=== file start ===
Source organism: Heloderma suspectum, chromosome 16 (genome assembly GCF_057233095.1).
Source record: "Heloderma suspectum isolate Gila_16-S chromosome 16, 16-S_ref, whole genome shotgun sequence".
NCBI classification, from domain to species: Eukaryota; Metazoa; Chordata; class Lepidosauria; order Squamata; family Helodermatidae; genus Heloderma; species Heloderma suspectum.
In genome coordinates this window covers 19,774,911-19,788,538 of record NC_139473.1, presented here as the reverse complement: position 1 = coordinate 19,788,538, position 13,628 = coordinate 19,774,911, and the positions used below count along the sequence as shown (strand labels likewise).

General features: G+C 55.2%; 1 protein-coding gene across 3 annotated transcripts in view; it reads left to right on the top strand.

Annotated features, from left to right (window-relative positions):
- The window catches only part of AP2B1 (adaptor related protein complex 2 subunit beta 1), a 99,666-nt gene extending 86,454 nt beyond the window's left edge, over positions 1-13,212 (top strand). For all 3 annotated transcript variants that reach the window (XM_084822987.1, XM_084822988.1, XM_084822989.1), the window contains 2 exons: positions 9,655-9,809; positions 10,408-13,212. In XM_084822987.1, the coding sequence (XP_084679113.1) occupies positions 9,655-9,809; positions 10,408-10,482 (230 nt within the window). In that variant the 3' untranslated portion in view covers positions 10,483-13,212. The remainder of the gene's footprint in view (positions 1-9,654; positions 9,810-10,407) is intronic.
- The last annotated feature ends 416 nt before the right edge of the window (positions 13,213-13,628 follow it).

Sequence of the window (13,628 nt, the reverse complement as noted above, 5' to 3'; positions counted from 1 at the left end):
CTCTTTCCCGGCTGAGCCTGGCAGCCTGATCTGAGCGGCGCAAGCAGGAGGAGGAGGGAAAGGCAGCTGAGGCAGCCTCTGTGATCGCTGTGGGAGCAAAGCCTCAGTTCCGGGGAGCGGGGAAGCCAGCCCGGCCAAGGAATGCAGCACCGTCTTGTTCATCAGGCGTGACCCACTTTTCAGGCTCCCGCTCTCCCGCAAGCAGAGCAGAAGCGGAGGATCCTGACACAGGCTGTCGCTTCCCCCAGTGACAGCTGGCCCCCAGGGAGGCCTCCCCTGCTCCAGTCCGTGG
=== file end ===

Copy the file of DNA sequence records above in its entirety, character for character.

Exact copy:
Source organism: Heloderma suspectum, chromosome 16 (genome assembly GCF_057233095.1).
Source record: "Heloderma suspectum isolate Gila_16-S chromosome 16, 16-S_ref, whole genome shotgun sequence".
NCBI classification, from domain to species: Eukaryota; Metazoa; Chordata; class Lepidosauria; order Squamata; family Helodermatidae; genus Heloderma; species Heloderma suspectum.
In genome coordinates this window covers 19,774,911-19,788,538 of record NC_139473.1, presented here as the reverse complement: position 1 = coordinate 19,788,538, position 13,628 = coordinate 19,774,911, and the positions used below count along the sequence as shown (strand labels likewise).

General features: G+C 55.2%; 1 protein-coding gene across 3 annotated transcripts in view; it reads left to right on the top strand.

Annotated features, from left to right (window-relative positions):
- The window catches only part of AP2B1 (adaptor related protein complex 2 subunit beta 1), a 99,666-nt gene extending 86,454 nt beyond the window's left edge, over positions 1-13,212 (top strand). For all 3 annotated transcript variants that reach the window (XM_084822987.1, XM_084822988.1, XM_084822989.1), the window contains 2 exons: positions 9,655-9,809; positions 10,408-13,212. In XM_084822987.1, the coding sequence (XP_084679113.1) occupies positions 9,655-9,809; positions 10,408-10,482 (230 nt within the window). In that variant the 3' untranslated portion in view covers positions 10,483-13,212. The remainder of the gene's footprint in view (positions 1-9,654; positions 9,810-10,407) is intronic.
- The last annotated feature ends 416 nt before the right edge of the window (positions 13,213-13,628 follow it).

Sequence of the window (13,628 nt, the reverse complement as noted above, 5' to 3'; positions counted from 1 at the left end):
CTCTTTCCCGGCTGAGCCTGGCAGCCTGATCTGAGCGGCGCAAGCAGGAGGAGGAGGGAAAGGCAGCTGAGGCAGCCTCTGTGATCGCTGTGGGAGCAAAGCCTCAGTTCCGGGGAGCGGGGAAGCCAGCCCGGCCAAGGAATGCAGCACCGTCTTGTTCATCAGGCGTGACCCACTTTTCAGGCTCCCGCTCTCCCGCAAGCAGAGCAGAAGCGGAGGATCCTGACACAGGCTGTCGCTTCCCCCAGTGACAGCTGGCCCCCAGGGAGGCCTCCCCTGCTCCAGTCCGTGG